The tributes to Ian McLagan that are flooding into the press and the internet mainly take two forms. There are the factual obituaries that set out his musical achievements, the stars he worked with and the hits he played on. And there are the others, which try, in a personal way, to explain why he was so loved. If you’ll forgive me, this one fits firmly into the second category.
My most memorable Mac moment took place in late 1967. Of all things, an attempt on the Guinness World see-sawing record was talking place at the University of East Anglia. As the world record was approached, the DJ put on a song I’d never heard before, a new single from the Small Faces. Those opening Wurlitzer chords hit me so hard that I can remember every detail of the moment to this day. Mac’s riff, then Steve Marriott’s coruscating vocals, PP Arnold’s soulful backing singing and finally, the striking afterthought of Kenney Jones’ drum roll at the end, which emphasizes the attitude that, while the song may be a recording, this was a LIVE band. Whenever that old chestnut crops up and I’m asked to name my favourite single, it is Tin Soldier. Always was, always will be. Ian Mclagan’s playing on that record established him as an intuitive genius.
Apart from modelling my hairstyle on his (even today), my relationship with Mac merely took the form of loving his contributions to the Small Faces, the Faces and The Stones. The Hammond + Leslie swish, as exemplified by Jimmy Smith, is my favourite sound, so I enjoyed, in tandem with my admiration for Mac, a love for the sounds of Steve Winwood and the Spencer Davis Group. But that was a musical thing; they would never have the style of the Small Faces. When I saw Mac playing with the Stones, it never crossed my mind that I’d ever have anything to do with him personally. He seemed, then, to be operating in a rarified rock stratosphere to which mere mortals could never be admitted. How wrong can you be?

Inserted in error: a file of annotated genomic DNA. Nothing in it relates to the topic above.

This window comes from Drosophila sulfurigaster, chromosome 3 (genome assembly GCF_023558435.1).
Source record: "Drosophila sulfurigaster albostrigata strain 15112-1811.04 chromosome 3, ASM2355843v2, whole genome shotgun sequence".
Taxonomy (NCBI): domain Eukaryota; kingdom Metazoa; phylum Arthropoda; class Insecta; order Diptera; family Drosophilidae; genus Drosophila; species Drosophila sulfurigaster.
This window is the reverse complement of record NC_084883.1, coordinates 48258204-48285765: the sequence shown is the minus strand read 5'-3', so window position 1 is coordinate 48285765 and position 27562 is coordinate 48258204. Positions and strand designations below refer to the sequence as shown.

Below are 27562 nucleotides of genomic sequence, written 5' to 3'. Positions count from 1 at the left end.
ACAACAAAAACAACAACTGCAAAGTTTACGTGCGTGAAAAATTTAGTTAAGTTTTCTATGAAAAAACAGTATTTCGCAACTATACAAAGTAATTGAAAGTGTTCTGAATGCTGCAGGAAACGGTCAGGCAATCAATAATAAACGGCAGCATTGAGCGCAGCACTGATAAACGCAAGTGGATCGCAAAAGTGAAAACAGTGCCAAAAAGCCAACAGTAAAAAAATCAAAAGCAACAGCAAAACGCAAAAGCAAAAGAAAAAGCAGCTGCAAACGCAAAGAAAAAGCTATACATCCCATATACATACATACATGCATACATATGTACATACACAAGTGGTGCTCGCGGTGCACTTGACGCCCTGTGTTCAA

It was at the Womad Festival in 1999 that Mac reappeared on my personal radar. As a gig promoter, you never rest, and on that particular occasion we had a show coming up with Robyn Hitchcock. Ticket weren’t going too well, so we went to the festival especially to hand out flyers. I’m embarrassed now, because most of them went straight on the floor, causing awful litter. But Billy Bragg and his new band The Blokes were also playing, and as I watched, I could hear an unexpected but unmistakeable sound: It was that Hammond/Leslie swell, and … surely that little white dot behind the dark brown cabinet couldn’t be … ? When Billy introduced the band and revealed that it was Ian McLagan, the drunk bloke next to me almost had a heart attack. What? That’s Ian McLagan? Ian Fucking McLagan? Oh my God? He lost it so much that security had to ask him to calm down. Hardly any of the assembled world music fans were interested at all, but I was transfixed by the fact that this huge star was so comfortable to be just another member of someone’s backing band, and was obviously having such fun doing it.